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Letter to the Editor: Jennifer Stum

By Jennifer Stum

May 6, 2020


I know this is a scary time for some. We see so many conflicting news articles and it is hard to know what is true and what isn't. We see people wearing masks and we see people that aren't. We see people buying just what their family needs for a week and some panic buying. I am not here to get into a political or medical debate about what's right or wrong. I'm here today to say we are still here for you! And maybe, to give you my opinion as a farmer to the latest announcement that the next pandemic will be global starvation.

Right now we see news articles that we are headed for a famine. Then, we turn around and see that they are euthanizing pigs and dumping milk. REALLY! Which is it? Are we starving or do we have a surplus? The answer is both and neither. The demand for food hasn't actually changed, and the amount of food grown hasn't actually changed. There should be a balance, right? Again, the answer is never simple. The products that are being demanded has changed, compounded with panic buying it has caused a strain on supply. Then we add processors reducing production and some even closing their doors and we have compounded things even farther. The difficult thing is finding a balance of health for a few, health for the entire US, and the economy. I do not envy the person that gets to figure this out.

What my focus will be on is that production hasn't changed, processing has. Farmers are still planting crops. Here is a look out my back door. See all that nice, dark green? That's winter wheat. All those brown fields? Well, those are getting ready to be planted to fall crops such as millet, sorghum, sunflowers, or corn. And that other picture is what I was driving today to get fuel to the tractors so they could keep on planting.

fall crops on kiowa farm
agriculture in my rear view mirror

And, animal producers are the same way. Animals are still being born. Processors have bottlenecked the system and that's what's keeping food from getting to you. My brother just had this adorable litter of pigs born last week. While they are super cute at this stage, I promise they turn into big pigs that like to cause trouble but make amazing bacon. And the picture beside them is my sweet milk cow, Brownie. This picture was taken just before we bought her. She gives my family a gallon plus everyday and is raising her calf. She gives us more milk than my family uses on a daily basis.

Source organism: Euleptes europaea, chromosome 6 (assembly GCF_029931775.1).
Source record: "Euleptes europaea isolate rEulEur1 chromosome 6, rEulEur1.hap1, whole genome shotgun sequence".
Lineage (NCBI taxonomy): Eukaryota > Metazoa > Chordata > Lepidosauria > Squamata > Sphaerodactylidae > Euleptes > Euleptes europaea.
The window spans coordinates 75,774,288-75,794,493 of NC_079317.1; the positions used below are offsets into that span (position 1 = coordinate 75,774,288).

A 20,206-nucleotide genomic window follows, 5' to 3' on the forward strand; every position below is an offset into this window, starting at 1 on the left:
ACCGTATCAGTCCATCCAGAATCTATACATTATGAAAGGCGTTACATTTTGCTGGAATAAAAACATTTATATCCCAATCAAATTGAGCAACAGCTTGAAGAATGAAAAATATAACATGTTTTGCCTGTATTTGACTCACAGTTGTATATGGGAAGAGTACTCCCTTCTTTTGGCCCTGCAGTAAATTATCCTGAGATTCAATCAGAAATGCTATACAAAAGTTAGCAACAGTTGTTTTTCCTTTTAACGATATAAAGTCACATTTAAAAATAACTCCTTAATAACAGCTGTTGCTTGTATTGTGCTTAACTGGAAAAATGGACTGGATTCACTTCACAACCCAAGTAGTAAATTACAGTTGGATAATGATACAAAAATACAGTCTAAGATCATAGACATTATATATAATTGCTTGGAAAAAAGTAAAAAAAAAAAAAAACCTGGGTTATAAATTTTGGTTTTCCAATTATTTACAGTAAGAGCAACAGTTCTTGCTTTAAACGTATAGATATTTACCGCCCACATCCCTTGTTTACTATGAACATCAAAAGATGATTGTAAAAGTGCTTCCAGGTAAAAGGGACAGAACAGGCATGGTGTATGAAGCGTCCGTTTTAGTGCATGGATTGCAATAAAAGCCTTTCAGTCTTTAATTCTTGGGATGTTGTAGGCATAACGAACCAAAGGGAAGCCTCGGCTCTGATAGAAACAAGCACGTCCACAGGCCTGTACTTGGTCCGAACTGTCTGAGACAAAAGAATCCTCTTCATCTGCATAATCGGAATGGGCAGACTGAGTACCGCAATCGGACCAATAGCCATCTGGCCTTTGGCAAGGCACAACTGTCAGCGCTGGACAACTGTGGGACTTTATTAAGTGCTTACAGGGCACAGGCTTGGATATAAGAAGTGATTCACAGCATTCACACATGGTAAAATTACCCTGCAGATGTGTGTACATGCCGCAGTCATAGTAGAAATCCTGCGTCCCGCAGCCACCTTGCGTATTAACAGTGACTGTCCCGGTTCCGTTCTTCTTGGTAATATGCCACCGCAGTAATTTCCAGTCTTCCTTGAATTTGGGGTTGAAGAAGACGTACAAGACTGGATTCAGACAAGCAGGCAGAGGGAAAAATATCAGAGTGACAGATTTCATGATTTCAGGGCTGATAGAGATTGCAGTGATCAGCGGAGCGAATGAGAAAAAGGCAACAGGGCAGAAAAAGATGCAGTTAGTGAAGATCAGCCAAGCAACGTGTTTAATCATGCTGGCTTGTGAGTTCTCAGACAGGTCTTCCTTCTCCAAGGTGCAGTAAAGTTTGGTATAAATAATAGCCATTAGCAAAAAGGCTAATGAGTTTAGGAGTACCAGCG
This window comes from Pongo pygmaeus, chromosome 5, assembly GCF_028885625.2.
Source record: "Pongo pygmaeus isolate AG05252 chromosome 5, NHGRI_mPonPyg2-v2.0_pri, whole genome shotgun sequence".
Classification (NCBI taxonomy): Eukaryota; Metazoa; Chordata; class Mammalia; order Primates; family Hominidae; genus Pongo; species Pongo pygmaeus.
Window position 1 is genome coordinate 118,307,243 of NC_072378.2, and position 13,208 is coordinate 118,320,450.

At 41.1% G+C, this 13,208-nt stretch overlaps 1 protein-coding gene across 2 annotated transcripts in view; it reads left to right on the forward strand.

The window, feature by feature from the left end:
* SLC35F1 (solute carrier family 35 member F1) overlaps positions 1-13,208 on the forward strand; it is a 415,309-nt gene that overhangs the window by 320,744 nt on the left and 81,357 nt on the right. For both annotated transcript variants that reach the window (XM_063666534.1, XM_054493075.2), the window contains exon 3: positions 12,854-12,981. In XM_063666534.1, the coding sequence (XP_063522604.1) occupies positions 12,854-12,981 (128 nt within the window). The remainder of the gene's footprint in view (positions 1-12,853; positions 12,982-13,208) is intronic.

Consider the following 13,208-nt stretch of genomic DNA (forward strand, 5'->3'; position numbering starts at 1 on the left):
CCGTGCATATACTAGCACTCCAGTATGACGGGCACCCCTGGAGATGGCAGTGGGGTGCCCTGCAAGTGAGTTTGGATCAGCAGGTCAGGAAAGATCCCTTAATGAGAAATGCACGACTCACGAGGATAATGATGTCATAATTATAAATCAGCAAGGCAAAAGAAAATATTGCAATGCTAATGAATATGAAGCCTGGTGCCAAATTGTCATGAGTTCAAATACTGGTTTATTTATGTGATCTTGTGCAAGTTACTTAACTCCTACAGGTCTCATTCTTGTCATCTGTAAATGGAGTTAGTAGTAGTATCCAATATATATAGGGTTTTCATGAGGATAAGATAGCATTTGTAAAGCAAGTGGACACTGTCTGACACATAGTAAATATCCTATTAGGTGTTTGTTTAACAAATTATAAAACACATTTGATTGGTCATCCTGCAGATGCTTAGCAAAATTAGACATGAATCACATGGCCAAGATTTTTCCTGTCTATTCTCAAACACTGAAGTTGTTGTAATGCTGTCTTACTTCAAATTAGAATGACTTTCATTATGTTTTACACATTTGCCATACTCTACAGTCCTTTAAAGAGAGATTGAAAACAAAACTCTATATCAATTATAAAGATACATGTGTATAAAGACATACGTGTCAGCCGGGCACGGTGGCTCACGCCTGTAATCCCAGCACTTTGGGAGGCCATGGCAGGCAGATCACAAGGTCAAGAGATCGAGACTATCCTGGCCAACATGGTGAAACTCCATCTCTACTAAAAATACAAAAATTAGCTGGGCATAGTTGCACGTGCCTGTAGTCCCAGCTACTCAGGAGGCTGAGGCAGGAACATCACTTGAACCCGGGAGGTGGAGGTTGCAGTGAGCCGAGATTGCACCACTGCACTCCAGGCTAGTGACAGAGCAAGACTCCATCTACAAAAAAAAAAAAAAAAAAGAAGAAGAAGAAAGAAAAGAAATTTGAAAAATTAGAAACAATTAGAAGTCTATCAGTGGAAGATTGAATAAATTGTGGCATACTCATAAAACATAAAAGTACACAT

black cow
baby pigs

The question is, now that we know the food is out there how do we get it? Government regulations make selling many of these products off the farm illegal. With my one milk cow I can't compete or justify jumping through all the hoops to be able to sell my milk. People like my parents, have jumped through said hoops to be able to sell their meat to you. It doesn't mean it's easy or the right option for every small farm, but it was for them. I encourage you to tell our representatives that you deserve the right to access your food at the source and not have to wait for it to get passed the bottleneck. Support your local farmers. They are taking a loss right now on most of their crops while you are paying a premium. Buy from the source, you pay less and they make more.

I can't help but think of the story of Joseph in this situation. Pharaoh was warned in a dream of a coming famine and was told there would be seven years of plenty followed by seven years of famine. Joseph was the man God intended to interpret this dream and to be put in charge of putting food away in the time of feast. I have to ask why, if a global famine is being predicted, why are we dumping our food? Why is more not being done to preserve it for use at a later time when it may be needed? The only answer I can come up with is, a government that controls the food source, controls the people. Think about that for just a minute. It is time that we stand up and say enough is enough and we want access to ALL food available not just what is put in the grocery store.

Here are some links to find your local farmer:

Farmers are still producing their animals and crops to continue to feed this country. I would be devastated to have to leave my little farm, and there are guys that farming is all they have ever known. If you ate, got dressed, or had a beer today, thank a farmer.

God Bless,

Jennifer Stum

CJ Milling, LLC

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